June 15, 2024
Cash and Cash Equivalents

Make sense of saving/investing with these five questions

Saving and investing are both important components of a solid financial foundation. They also have unique characteristics that dictate when each one makes the most sense.

Saving and investing are both important components of a solid financial foundation. They also have unique characteristics that dictate when each one makes the most sense.

The level of risk vs. return is the most significant difference between the two. Savings will generally result in a lower return (via earned interest), but it will do so with virtually no risk. Investing, on the other hand, can yield significantly higher returns, but it also comes with a greater risk of loss.

Since the S&P 500 index started tracking in 1957, the average annual returns on stocks have averaged roughly 10%. Compare that with high-yield savings accounts, which typically earn less than 2%. Although stocks are far more volatile in terms of price fluctuations (you may have noticed that this year), this opportunity for higher returns makes them a valuable weapon in your financial arsenal. But it’s important to know when to use them.

Here are five questions to ask to help find the appropriate amount of risk and return for you.

Question 1: Do you have any consumer debt?

If so, you’re certainly not alone. But not all types of debt have the same impact on your finances. A mortgage, for instance, is helping you build equity. But high-interest credit card debt will continually hold you back. By paying it off first, you can save hundreds if not thousands of dollars in interest that you can then put toward your other financial priorities.

Question 2: Do you have an adequate emergency fund?

Before deciding whether to save or invest your money, consider how much cash you have to fall back on in an emergency. What qualifies as “enough” will vary based on several factors, like your income and job security. The right amount will depend on the individual and their level of risk tolerance. But these are some popular guidelines:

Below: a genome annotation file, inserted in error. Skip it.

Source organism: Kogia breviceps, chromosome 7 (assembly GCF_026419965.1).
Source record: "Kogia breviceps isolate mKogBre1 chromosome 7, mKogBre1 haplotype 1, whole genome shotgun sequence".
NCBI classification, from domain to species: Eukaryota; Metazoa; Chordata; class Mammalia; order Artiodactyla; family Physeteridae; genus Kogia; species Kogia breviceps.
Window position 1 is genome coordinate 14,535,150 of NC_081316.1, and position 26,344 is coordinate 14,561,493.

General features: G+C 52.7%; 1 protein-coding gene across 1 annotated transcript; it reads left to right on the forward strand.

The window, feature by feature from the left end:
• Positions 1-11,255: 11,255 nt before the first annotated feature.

• While you’re working, make sure you have 6-12 months of living expenses set aside.
  • Once you retire, have the equivalent of 1-3 years of the income you plan to earn from investments.

Question 3: How best to save?

Since they’re not subject to market fluctuations (and are typically FDIC-insured), high-yield savings accounts are a good option for both your emergency fund and your short-term savings. They’re also helpful as you’re trying to save up for certain financial milestones. Saving in this way is a good choice for many short-term needs – those with a 1-3 year timeframe, like a home or vehicle purchase.

Choosing a straightforward online savings account like those offered by CapitalOne and American Express will allow you to earn some interest with no risk attached. They also typically allow quick access to your cash, no fees, and easy mobile access.

Question 4: Do you want more cash on hand?

In addition to savings accounts, when you want more cash (or cash equivalents) on hand, another option to consider is U.S. Treasury securities. This would include treasury bills, treasury notes, and Series I savings bonds.

Treasury bills (a time frame of one year or less) and Treasury notes (2-10 years) have all yielded in the 3% range in recent months, as interest rates have risen.

Series I savings bonds have become popular in in 2022 because of the higher yield (9.62% through October 2022) due to higher rates of inflation. There are some restrictions, however, such as a one-year lock up period, and are generally limited to $10,000 per person per year.

Question 5: When to invest?

If you’re looking to invest beyond the 1-3 year timeframe – and you’ve paid off your high-interest debt and secured your emergency fund – consider investing in stocks, whether in the form of individual stocks or funds. Even given occasional contractions, the market has historically risen over the long run.

For less risk, consider higher dividend yield stocks. For more risk (and hopefully higher returns), consider “growth” stocks – those that tend to increase in capital value more than providing income. If you want to invest but balk at the prospect of choosing and purchasing stocks, consider a mutual fund or ETF (exchange traded fund). In these funds, since a pool of investors contribute toward a stock purchase, you assume indirect ownership and professional money managers make the investment decisions for you.

The important thing is to get started.

When dealing with the market, there are no perfect rules, and there are no guarantees. Yes, investing can present some confusing options. But there are still easy ways to get started. If you’d like to learn more about ways you can ensure your money is working as hard – and smart – as possible, reach out to one of our professional advisers today.

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